do not let them dream you are taking a higher place than their own leave God to show that in due time.'" . if we do. " why does Mr.^ Twice had serious the year. twice had a illness called life him to Yang-chow during of incalculable value to the Mission hung in the balance. You are really their head as you become their servant and helper. In answer to prayer. and the Mother of the heart that has poured itself whom As early as 1870. and the better ordering of business and financial matters in Shanghai w^re what ally . part of the outcome of his labours in 1885. 1871) " I wish you to feel responsible before the Lord for seeking to help the brethren in all these stations. : . Feel and evince a deep interest in all their out-stations and work generally. Satan's domain ." A year later he wrote again (Jan. The family feeling in the Mission had been very precious to its early workers. when men were only gradugrowing in fitness for various posts. " Lord. 18. And above all. Taylor speak of these things now ? But the long convalescence was brightened by a sense of call to much-needed women's training home ^ —the service . Taylor had sought to develop helpers upon he might devolve responsibiHty in the supervision of the work but as he wrote to Mr. . and the ability is only in and from the Lord. and the plan Mr. Miss Murray had been raised up." was all she could say at " first. Mr. 393 We we shall cannot expect lightly to assault be corrected.THE PRICE OF PROGRESS separations ovei for ever. arrangements for receiving new arrivals in suitable training homes where help could be given them with the language. : . it is difficult now that the organisation of the Mission is so complete to reahse it meant to work it all out. and as far as possible with them. Taylor direct about every matter in which advice and help were needed. I am so weak and ill. " such a position has to be gained. Taylor unfolded even when it seemed that she might never work again had been brought to fruition. Taylor's authority was apt to be regarded with misgivings if not opposed through misunderstanding. Much more of difficulty lay in the way of associating others with himself in these responsibilities than even he anticipated but the appointment of Superintendents for a number of provinces. Really help them really feel responsibiHty about them really pray much for them. and any delegation of Mr. who were accustomed to dealing with Mr. McCarthy at that time. As to the progress that was being made.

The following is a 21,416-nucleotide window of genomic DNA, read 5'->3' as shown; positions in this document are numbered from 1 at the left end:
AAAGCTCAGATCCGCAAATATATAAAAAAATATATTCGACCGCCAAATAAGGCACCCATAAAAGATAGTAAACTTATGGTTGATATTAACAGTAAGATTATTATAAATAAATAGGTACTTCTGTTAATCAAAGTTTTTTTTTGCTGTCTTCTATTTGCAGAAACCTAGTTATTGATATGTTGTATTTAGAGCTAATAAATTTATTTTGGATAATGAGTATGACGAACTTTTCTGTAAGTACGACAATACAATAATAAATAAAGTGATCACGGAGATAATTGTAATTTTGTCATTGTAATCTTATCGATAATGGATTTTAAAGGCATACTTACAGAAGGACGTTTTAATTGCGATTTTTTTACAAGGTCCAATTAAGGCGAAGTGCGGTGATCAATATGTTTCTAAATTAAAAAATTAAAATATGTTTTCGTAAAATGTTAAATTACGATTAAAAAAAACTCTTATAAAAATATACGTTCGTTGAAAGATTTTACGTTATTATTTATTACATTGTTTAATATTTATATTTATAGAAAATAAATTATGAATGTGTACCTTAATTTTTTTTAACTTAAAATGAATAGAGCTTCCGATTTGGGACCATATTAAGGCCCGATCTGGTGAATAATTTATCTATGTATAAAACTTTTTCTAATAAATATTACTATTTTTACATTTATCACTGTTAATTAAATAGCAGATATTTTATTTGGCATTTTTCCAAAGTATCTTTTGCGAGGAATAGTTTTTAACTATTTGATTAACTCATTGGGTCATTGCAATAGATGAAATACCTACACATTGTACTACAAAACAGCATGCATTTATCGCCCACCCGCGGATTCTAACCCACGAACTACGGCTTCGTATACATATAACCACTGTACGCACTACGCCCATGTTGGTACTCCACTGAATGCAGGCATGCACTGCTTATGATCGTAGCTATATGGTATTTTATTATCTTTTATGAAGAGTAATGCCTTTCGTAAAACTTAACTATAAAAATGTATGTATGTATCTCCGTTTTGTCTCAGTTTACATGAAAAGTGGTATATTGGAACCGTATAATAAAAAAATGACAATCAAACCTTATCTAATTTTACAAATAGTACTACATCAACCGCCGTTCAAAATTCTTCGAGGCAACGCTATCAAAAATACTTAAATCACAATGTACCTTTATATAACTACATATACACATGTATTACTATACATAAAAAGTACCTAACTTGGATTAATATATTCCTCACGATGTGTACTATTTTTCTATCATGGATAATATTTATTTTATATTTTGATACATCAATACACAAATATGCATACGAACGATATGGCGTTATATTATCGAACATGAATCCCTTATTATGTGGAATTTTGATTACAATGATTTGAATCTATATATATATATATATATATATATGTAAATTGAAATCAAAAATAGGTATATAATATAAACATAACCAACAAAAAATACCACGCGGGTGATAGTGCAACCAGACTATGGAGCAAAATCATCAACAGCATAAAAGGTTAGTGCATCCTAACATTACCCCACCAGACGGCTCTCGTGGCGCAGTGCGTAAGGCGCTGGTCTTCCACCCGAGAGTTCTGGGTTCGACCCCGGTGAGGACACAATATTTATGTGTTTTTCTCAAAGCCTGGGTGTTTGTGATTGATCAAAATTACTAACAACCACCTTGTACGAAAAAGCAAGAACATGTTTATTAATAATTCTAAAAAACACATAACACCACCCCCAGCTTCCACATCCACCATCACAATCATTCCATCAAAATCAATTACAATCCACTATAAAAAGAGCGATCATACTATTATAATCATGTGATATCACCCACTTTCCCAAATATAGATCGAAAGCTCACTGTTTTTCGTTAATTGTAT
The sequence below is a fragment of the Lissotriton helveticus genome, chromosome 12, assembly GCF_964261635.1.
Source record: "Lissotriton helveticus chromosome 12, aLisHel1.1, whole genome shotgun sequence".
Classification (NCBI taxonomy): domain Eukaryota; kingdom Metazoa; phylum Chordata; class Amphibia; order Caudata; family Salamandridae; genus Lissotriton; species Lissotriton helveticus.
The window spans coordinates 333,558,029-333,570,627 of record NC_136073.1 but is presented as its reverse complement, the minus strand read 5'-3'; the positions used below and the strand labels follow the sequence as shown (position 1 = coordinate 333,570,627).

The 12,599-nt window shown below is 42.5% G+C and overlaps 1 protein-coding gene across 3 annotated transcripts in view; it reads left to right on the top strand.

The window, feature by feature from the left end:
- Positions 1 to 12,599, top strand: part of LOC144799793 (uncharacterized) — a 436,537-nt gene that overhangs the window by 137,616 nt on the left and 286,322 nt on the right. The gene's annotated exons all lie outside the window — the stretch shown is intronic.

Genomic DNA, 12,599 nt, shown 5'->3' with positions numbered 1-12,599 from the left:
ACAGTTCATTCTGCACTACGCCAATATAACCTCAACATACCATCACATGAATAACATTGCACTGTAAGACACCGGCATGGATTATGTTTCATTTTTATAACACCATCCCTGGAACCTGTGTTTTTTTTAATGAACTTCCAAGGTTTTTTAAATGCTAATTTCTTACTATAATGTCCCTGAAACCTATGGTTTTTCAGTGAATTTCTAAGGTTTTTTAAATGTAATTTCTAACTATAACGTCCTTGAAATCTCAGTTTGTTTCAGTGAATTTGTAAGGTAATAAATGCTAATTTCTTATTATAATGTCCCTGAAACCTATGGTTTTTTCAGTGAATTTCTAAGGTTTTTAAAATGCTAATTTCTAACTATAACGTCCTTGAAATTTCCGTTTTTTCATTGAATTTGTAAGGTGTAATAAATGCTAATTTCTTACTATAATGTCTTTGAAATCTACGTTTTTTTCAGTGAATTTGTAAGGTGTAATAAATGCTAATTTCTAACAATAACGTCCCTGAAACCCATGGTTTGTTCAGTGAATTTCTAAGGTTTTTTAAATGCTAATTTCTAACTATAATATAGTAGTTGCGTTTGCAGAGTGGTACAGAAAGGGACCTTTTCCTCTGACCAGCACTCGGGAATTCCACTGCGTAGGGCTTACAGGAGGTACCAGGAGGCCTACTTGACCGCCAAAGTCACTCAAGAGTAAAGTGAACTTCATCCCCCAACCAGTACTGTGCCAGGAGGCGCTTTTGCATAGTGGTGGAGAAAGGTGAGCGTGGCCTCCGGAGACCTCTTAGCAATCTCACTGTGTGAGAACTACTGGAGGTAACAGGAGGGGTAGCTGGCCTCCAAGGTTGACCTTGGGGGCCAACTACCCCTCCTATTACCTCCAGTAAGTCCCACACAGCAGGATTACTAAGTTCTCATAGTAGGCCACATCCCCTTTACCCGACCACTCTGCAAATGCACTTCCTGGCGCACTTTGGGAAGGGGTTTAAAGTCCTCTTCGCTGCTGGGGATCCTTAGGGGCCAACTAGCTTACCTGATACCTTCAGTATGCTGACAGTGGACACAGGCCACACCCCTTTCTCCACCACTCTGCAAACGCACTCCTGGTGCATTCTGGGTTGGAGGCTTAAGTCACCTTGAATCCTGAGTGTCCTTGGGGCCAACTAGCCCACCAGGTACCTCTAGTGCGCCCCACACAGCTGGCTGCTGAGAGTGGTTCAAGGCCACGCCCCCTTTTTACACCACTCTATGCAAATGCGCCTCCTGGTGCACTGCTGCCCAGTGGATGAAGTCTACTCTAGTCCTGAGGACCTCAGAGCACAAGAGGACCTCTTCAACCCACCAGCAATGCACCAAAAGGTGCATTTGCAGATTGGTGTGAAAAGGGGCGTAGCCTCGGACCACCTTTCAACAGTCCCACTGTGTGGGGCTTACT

J. in Burma and elseof ten and a half years. the wise and prayerful leader was recognised for the post of Superintendent of the province and Pastor of the An-king church. W. The addresses embodied which has since. steps had been taken to improve and consolidate the work. Mr. spiritually. " had written before leaving my . the students had from the first an ideal teacher and friend. that it might become a helpful training centre for young men during their first months in China. assist. Taylor saw with thankfulness who was to be his own Deputy. while in Mr. in many editions.^ — . In Mr. Taylor wrote " He will in March (1886) to the members of the Mission. But the Guiding Hand had been preparing him and so real a blessing had come to for wider usefulness him. landing on Christmas Eve after an absence All that time. attained so wide a in the Retrospect were originally given in those meetings. to the refreshment circulation — — of all present. with Mr. W. accepted the position of Director's Deputy. Stevenson has.^ The older work in the province of Che-kiang was next organised. and deal with all questions brought before him by the Superintendents requiring immediate determination. shortly afterwards associated with him. and feel that it is one of the most * A week spent at that station in November 1885. But it was not until the close of the year that Mr. Cooper. where.M." England.I. Bailer. I am thankful to say. " I feel sure you will all share with me in thankfulness to God for this appointment. by visiting for me many places I cannot reach. enabled Mr.. " The Rev. Stevenson had returned to China. that he was ready to be a helper of many. Williamson of the Lammermuir party as his helper. when the training home was decided upon. he had often longed to be at work again in his old sphere. signed by the members of the Mission before leaving England. ' " Ever since the Keswick Convention.V. Taylor to hold a conference in which he went over the Principles and Practice of the C. Meadows (the senior member of the Mission) being appointed Superintendent. will represent me in my absence from China.394 THE GROWTH OF A WORK OF GOD out ever since in love and blessing reaching to every part came out of that illness ready for the of the Mission appointed task. At An-king also." Mr." he cup has been running over. Mr. D. With an exceptional record of varied and useful service behind him.